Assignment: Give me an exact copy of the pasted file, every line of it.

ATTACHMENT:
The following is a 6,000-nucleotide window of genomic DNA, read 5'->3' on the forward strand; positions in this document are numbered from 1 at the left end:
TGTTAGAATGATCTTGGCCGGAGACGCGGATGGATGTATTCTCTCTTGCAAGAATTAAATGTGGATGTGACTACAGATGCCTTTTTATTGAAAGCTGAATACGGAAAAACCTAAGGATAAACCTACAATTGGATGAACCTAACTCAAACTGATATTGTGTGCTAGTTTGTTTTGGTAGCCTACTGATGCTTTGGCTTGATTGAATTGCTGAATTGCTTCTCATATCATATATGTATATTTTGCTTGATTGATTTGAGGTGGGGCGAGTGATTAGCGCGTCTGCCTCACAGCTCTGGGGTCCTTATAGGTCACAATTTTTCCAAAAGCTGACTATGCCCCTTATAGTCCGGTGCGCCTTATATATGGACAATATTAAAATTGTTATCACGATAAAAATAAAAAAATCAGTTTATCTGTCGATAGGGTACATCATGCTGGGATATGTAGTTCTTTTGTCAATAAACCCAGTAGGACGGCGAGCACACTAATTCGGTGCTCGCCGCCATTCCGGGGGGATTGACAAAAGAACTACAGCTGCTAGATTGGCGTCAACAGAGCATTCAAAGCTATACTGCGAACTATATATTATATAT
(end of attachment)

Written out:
The following is a 6,000-nucleotide window of genomic DNA, read 5'->3' on the forward strand; positions in this document are numbered from 1 at the left end:
TGTTAGAATGATCTTGGCCGGAGACGCGGATGGATGTATTCTCTCTTGCAAGAATTAAATGTGGATGTGACTACAGATGCCTTTTTATTGAAAGCTGAATACGGAAAAACCTAAGGATAAACCTACAATTGGATGAACCTAACTCAAACTGATATTGTGTGCTAGTTTGTTTTGGTAGCCTACTGATGCTTTGGCTTGATTGAATTGCTGAATTGCTTCTCATATCATATATGTATATTTTGCTTGATTGATTTGAGGTGGGGCGAGTGATTAGCGCGTCTGCCTCACAGCTCTGGGGTCCTTATAGGTCACAATTTTTCCAAAAGCTGACTATGCCCCTTATAGTCCGGTGCGCCTTATATATGGACAATATTAAAATTGTTATCACGATAAAAATAAAAAAATCAGTTTATCTGTCGATAGGGTACATCATGCTGGGATATGTAGTTCTTTTGTCAATAAACCCAGTAGGACGGCGAGCACACTAATTCGGTGCTCGCCGCCATTCCGGGGGGATTGACAAAAGAACTACAGCTGCTAGATTGGCGTCAACAGAGCATTCAAAGCTATACTGCGAACTATATATTATATAT